Hands free fishing just got better with the Native Watercraft Slayer 13 Propel Kayak. The Slayer 13 Propel has the same open deck layout and fast stable hull as the Slayer series, plus an extra large rudder for quick maneuverability. The Propel system is the only pedal drive that can be pedaled in reverse, an essential capability when battling the catch of the day. The seat can be quickly adjusted forward or backward for a total travel distance of 11" and still have plenty of room behind the seat for tackle boxes. The Slayer 13 features ample foot pads on the deck to increase traction and reduce noise. The open bow trunk is perfect for Native fish bags, PFD storage, and comes with scuppers for drainage when punching through waves or surf, and with Native's groove track mounting rails located on each side from bow to stern customizing the Slayer is a cinch.
|Length:||13 ft 2 in / 4.01 m|
|Width:||33 in / 83.82 cm|
|Weight:||120 lb / 54.43 kg|
|Capacity:||500 lb / 226.8 kg|
|Leg Room - Total:||50 in / 127 cm|
|Number of Paddlers:||1 - Single/Solo|
|Type of Kayak:||Sit on Top|
I'm comparing this to my old Hobie Mirage Outback since they are very close in size and design. I find the Native to be slightly less stable than the outback, but stable enough to be comfortable even in fairly windy / choppy conditions. The propel system is not as convenient to set up or remove as the Mirage drive, nor is it as smooth pedaling. I'm using this more for exercise than anything else, so the lower efficiency of the propel system will actually benefit me while at the same time I won't be able to make the distances I normally could do with the mirage drive due to exhaustion. I like the first class seat, but would have preferred one more like the Hobie Pro Angler with a complete aluminum frame, instead of the flimsy side straps that tend to slip and loosen on the first class seat. The ability to reverse is nice, but not a big factor unless you are fishing or having to maneuver in tight spaces. The hull appears to be well made and sturdy with a very nice weight capacity for its size. My greatest complaint is the rudder. Even in calm conditions, it is far too small and shallow for the size of the boat and is very slow to respond to any changes in direction and has a very large turn around radius. Considering where I live (South Padre Island) the conditions are usually quite windy and choppy, making the rudder even more of an issue, so much so, that despite Native's unwillingness to make a larger version of the rudder, I am having my local Hobie dealer modify my rudder with some spare plastic from one of his broken boats that will double its depth and hopefully solve the inability to track in a straight line and improve turn radius and response time and require less babysitting of the rudder handle overall. While I have several complaints about this boat, the only serious one that would make using the boat unpleasant is the rudder. If you are in calm waters, it may not be as much of an issue, but if you are in high wind / chop areas, you may want to seriously consider another boat or have a way to modify the rudder. Other than this issue, I like the boat fairly well and at least the propel drive is solid, whereas my old mirage drive pedal arms would break on a regular basis from the extreme stresses of my workouts and they were expensive to replace (broke 3 times over two summer seasons).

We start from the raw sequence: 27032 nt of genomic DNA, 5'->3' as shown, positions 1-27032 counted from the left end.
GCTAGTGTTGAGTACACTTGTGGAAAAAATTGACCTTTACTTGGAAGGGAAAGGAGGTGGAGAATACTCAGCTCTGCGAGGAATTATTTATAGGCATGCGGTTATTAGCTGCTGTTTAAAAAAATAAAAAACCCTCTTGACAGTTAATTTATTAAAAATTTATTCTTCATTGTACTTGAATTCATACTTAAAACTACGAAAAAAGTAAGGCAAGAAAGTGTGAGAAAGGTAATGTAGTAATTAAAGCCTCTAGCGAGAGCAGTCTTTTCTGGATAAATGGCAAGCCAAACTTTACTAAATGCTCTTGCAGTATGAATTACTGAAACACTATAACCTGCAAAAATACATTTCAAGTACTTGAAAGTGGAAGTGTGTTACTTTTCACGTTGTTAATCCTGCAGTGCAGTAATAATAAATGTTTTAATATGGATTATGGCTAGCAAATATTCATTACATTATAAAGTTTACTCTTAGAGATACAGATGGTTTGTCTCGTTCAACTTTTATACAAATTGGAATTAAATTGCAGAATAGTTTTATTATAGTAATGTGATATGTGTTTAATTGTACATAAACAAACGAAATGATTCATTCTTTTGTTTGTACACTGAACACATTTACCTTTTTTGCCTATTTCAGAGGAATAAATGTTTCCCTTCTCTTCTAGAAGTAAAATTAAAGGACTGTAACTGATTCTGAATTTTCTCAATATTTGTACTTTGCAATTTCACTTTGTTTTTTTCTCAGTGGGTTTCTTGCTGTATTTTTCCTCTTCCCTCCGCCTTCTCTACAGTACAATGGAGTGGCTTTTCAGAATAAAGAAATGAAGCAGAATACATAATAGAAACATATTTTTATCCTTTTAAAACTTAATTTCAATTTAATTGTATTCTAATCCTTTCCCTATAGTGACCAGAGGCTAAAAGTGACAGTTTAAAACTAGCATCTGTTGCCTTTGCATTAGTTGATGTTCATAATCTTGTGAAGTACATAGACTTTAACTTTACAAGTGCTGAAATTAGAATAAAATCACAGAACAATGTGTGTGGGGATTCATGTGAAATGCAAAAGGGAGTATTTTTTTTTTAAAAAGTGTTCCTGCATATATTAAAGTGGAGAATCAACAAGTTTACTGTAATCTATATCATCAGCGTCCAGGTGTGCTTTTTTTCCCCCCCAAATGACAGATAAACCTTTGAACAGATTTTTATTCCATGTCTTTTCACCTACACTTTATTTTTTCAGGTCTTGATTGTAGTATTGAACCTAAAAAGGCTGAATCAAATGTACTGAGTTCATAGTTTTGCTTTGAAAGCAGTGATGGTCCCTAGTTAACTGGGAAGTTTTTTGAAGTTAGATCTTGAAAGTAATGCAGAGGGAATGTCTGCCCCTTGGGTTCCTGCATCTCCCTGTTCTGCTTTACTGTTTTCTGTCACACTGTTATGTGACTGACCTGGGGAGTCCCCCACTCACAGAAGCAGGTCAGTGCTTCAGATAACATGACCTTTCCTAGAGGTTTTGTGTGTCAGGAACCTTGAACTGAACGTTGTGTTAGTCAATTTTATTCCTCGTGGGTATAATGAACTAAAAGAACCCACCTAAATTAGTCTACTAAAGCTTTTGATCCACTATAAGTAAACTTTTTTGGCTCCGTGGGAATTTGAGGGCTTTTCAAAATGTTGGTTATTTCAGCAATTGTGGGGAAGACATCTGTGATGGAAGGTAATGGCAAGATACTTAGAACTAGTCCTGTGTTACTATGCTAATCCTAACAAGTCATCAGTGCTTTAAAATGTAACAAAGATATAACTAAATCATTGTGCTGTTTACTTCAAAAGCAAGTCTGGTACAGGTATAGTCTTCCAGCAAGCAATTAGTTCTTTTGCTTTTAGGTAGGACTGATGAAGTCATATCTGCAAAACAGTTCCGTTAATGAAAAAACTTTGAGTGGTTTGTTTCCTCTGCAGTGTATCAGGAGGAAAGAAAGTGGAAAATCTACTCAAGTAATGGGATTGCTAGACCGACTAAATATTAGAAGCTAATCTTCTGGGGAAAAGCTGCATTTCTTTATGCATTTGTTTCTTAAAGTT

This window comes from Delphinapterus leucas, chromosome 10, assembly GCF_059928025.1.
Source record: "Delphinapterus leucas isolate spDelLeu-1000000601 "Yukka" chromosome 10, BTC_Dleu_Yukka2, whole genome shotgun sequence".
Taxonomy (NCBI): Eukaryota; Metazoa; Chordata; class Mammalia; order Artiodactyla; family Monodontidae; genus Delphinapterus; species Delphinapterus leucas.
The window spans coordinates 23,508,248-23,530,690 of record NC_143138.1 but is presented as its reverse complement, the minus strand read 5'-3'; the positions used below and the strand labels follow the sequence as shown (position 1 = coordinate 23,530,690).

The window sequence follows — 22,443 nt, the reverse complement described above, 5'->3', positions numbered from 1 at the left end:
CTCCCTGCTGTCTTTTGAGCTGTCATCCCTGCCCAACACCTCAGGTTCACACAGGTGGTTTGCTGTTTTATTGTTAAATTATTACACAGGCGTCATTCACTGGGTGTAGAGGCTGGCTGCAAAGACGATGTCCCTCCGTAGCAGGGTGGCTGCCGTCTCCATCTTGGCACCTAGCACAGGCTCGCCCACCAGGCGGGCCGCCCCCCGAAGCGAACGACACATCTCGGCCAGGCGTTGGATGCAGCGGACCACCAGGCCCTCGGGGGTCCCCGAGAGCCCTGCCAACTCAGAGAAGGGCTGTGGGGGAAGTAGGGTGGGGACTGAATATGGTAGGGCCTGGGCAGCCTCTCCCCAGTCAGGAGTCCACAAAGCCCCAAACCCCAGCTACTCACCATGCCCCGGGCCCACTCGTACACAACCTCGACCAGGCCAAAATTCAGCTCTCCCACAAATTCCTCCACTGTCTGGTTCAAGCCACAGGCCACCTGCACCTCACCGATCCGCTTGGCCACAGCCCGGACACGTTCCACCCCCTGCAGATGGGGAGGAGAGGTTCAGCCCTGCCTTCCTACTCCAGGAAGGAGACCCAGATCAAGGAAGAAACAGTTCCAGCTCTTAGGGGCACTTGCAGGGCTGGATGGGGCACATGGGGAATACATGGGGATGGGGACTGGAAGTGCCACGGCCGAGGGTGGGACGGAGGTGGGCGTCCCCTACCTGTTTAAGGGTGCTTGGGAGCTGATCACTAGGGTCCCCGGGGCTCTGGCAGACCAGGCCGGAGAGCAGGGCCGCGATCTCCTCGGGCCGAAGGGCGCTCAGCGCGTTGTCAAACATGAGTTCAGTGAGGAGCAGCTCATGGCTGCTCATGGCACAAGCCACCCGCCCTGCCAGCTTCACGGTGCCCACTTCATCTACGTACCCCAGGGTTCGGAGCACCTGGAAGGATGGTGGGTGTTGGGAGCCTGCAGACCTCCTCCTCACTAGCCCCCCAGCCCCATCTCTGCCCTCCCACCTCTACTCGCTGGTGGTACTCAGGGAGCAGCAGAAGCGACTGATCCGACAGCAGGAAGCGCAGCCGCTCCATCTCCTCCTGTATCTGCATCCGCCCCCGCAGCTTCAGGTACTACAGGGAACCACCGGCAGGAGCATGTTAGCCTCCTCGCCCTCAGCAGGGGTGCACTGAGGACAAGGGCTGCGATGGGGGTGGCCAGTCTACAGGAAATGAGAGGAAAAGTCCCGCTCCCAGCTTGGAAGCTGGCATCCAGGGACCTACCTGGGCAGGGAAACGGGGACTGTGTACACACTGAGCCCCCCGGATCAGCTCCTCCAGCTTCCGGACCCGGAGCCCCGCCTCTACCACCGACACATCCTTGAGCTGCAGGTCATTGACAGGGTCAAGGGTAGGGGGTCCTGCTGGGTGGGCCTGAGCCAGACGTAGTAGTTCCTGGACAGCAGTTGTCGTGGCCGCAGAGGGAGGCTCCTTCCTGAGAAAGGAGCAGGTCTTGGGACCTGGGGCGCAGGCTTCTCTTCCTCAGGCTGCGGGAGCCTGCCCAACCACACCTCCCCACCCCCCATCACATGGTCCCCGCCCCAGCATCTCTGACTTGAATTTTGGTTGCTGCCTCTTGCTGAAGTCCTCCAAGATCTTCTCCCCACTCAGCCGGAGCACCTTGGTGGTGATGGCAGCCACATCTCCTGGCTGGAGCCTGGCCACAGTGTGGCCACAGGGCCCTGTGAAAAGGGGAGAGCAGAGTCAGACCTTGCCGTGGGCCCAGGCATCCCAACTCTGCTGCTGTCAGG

Slayer propel is OK. I haven't had it very long (3 weeks) and I have to replace a prop pin that is Bent. I haven't abused it so I am a little concerned about how strong these parts are. Hind sight 20/20 I think I would spend the extra and get the pro angler
I waited a few months before posting any comments on this kayak. I have owned this kayak now for almost a year and its so great I picked up a Slayer 10 as well. A little background on my experience I have been kayak fishing since 2006 and have owned a variety of kayaks from the original X Factor, Redfish 14, Ultimate Tegris 12, Ultimate 14, Hobie Revolution/ Outback/ Sport. Currently I own Hobie Revo 13, Slayer propel 13 and 10. I was originally going to purchase a Pro Angler 14 however after a demo during ACK's demo days I decided on the Slayer. Regardless of the literature the Slayer is significantly lighter and easier to handle outside of the water. Additionally you can actually paddle the Slayer efficiently if you do encounter an issue with the drive. Ok now onto my use. Large to medium size lakes hunting bass and stripers. The Slayer is absolutely amazing!! Extremely easy to cover large distances of water without fatigue and is ideal for trolling shorelines. Stability is unbelievable, I can stand at ease and fish without any fear of tipping over. This includes windy days and days with lots of boat traffic. Reverse really is a game changer! I can speed into a bay and then quickly slow down and stop so I do not overshoot my targeted spot. Maintaining your position hands free is enough alone to give this boat 5 stars. From the standing position I can turn the pedals by hand to maintain my position with almost no interrupt in casting. I can keep up with my son in his Revo 13 without too much effort and at least for me the seating and bicycle motion doesn't tire me nearly as much as the Hobie Mirage Drive. The Slayer is as close to a miniature Bass boat as you can get. Fast, quiet, stable and has Reverse! If you are on the fence about this boat pull the trigger and you won't regret it. Best kayak hands down for fishing, if you need more get an actual bass boat.
I have had boat for some time now. Have done some upgrades at rudder, other than that great boat. Really stable, fast as well, moves faster that outback with turbos, has great seat. Have used in lakes and bay, tackles any kind of water. I would recommend to any one (little heavy though). It's a fishing machine 🚣🎣🎣🐟🐟🐟